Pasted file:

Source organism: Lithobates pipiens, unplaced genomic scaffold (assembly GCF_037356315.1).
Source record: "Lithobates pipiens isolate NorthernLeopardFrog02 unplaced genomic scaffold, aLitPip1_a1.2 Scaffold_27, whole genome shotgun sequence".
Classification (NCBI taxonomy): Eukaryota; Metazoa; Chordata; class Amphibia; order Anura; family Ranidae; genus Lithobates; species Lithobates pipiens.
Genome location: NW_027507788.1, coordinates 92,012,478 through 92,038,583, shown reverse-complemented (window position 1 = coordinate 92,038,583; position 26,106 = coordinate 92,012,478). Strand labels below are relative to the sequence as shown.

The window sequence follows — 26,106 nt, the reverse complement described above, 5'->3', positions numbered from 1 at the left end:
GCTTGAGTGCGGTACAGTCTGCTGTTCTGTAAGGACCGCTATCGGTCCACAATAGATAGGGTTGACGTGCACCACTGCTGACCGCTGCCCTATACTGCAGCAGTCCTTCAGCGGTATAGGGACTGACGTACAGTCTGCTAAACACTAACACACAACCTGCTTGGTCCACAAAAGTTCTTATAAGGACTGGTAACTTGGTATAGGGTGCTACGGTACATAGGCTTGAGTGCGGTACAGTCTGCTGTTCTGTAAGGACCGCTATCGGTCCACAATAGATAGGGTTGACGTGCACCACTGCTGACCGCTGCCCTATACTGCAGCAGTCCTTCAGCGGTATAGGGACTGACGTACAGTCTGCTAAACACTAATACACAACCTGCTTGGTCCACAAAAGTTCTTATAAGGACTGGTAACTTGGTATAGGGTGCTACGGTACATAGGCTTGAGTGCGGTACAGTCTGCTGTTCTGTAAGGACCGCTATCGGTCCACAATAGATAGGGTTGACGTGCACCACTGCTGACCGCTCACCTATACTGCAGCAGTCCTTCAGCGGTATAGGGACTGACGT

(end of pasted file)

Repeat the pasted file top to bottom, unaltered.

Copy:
Source organism: Lithobates pipiens, unplaced genomic scaffold (assembly GCF_037356315.1).
Source record: "Lithobates pipiens isolate NorthernLeopardFrog02 unplaced genomic scaffold, aLitPip1_a1.2 Scaffold_27, whole genome shotgun sequence".
Classification (NCBI taxonomy): Eukaryota; Metazoa; Chordata; class Amphibia; order Anura; family Ranidae; genus Lithobates; species Lithobates pipiens.
Genome location: NW_027507788.1, coordinates 92,012,478 through 92,038,583, shown reverse-complemented (window position 1 = coordinate 92,038,583; position 26,106 = coordinate 92,012,478). Strand labels below are relative to the sequence as shown.

The window sequence follows — 26,106 nt, the reverse complement described above, 5'->3', positions numbered from 1 at the left end:
GCTTGAGTGCGGTACAGTCTGCTGTTCTGTAAGGACCGCTATCGGTCCACAATAGATAGGGTTGACGTGCACCACTGCTGACCGCTGCCCTATACTGCAGCAGTCCTTCAGCGGTATAGGGACTGACGTACAGTCTGCTAAACACTAACACACAACCTGCTTGGTCCACAAAAGTTCTTATAAGGACTGGTAACTTGGTATAGGGTGCTACGGTACATAGGCTTGAGTGCGGTACAGTCTGCTGTTCTGTAAGGACCGCTATCGGTCCACAATAGATAGGGTTGACGTGCACCACTGCTGACCGCTGCCCTATACTGCAGCAGTCCTTCAGCGGTATAGGGACTGACGTACAGTCTGCTAAACACTAATACACAACCTGCTTGGTCCACAAAAGTTCTTATAAGGACTGGTAACTTGGTATAGGGTGCTACGGTACATAGGCTTGAGTGCGGTACAGTCTGCTGTTCTGTAAGGACCGCTATCGGTCCACAATAGATAGGGTTGACGTGCACCACTGCTGACCGCTCACCTATACTGCAGCAGTCCTTCAGCGGTATAGGGACTGACGT